Because proteins that interact together are likely to share similar functions, we investigated whether there were shared pathways and biological processes associated with the core composed of our candidate genes and mendelian genes (input list for enrichment in eTable 7 in Supplement 8). These results suggest that there is an enrichment of proteins involved in or regulating the ERBB receptor tyrosine protein kinase signaling pathways (Figure 2C; eTable 8 in Supplement 9).

    Discussion

    With the increasing number of GWASs, our ability to map disease-associated variants exceeds our ability to interpret their biological function. Here, we have performed a comprehensive analysis by colocalization of eQTL and GWAS signals in PD, using a recent PD GWAS. We have integrated these data with publicly available brain eQTL data sets (Braineac and GTEx). This multilayered approach has identified 11 genes that we postulate underlie PD risk. Of these, 5 are associated with gene expression regulation, and 6 are associated with alternative splicing. We found evidence of methylation regulation for 3 of these candidate genes.

    Of the candidate genes presented here, CD38 is associated with insulin regulation, emphasizing a possible role of glucose metabolism in PD.29 This finding is supported by recent work indicating an association between body mass index and PD, and a randomized clinical trial of exenatide, a glucagon-like peptide 1 receptor agonist, as a disease-modifying agent for PD.30,31 Furthermore, a role for CD38 in regulating neuroinflammation, especially in glial cells, has been proposed, which is consistent with the enrichment of CD38 in astrocytes in the cell-type specificity analysis.32 The data from this study also reinforce RAB29 as a key candidate for the chromosome 1q32 locus association. Recent studies providing further functional evidence linking RAB29 (also known as RAB7L1) to LRRK2, and implicating RAB29 as a substrate for LRRK2 kinase activity, also support this designation.33-35 Furthermore, the candidate genes CTSB and GALC, whose dysfunction is linked to lysosomal storage disorders such as Krabbe disease, are consistent with the findings on the role of lysosomal pathways in PD.36-38 In the GPNMB/NUPL2 locus, the PD GWAS results suggest only 1 independent signal, while the results presented in this article nominate both GPNMB (gene level) and NUPL2 (splicing) with strong PPI evidence connecting both to mendelian or sporadic risk genes. This could be explained by the true causal gene being 1 of the 2, a single mechanism mediated through the associations with both genes, or potentially yet undetected independent PD GWAS signals at the locus associated with independent risk genes.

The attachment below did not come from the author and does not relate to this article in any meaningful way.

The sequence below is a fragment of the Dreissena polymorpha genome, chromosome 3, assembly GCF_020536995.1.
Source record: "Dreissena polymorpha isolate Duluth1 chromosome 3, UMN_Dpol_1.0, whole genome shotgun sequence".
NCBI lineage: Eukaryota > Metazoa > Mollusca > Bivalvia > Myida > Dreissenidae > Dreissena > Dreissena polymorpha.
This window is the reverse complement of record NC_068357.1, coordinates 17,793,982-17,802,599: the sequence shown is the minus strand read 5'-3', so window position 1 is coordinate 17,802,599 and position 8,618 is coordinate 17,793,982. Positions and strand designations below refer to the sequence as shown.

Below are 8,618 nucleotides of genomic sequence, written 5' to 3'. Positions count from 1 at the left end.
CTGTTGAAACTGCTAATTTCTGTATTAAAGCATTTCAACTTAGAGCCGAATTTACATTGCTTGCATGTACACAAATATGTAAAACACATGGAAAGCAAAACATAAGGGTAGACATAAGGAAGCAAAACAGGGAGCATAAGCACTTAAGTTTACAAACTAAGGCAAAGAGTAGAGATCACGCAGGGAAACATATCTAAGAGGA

The WGCNA and WPPINA approaches allow prioritization of genes as a global functional unit. The WGCNA analysis suggested that 3 of the Coloc-prioritized genes (NUPL2, TMEM163, and ZRANB3) may be relevant for supporting functions associated with the ubiquitin proteasome system, neuronal development, and the chemical transmission at the synapse. The WPPINA analysis indicated that the proteins encoded by the Coloc-prioritized genes interact with mendelian PD and parkinsonism proteins, suggesting the existence of a common functional unit of genes and proteins—associated with the ERBB signaling pathways—that increases the risk for developing sporadic as well as familial PD.

    Limitations and Strengths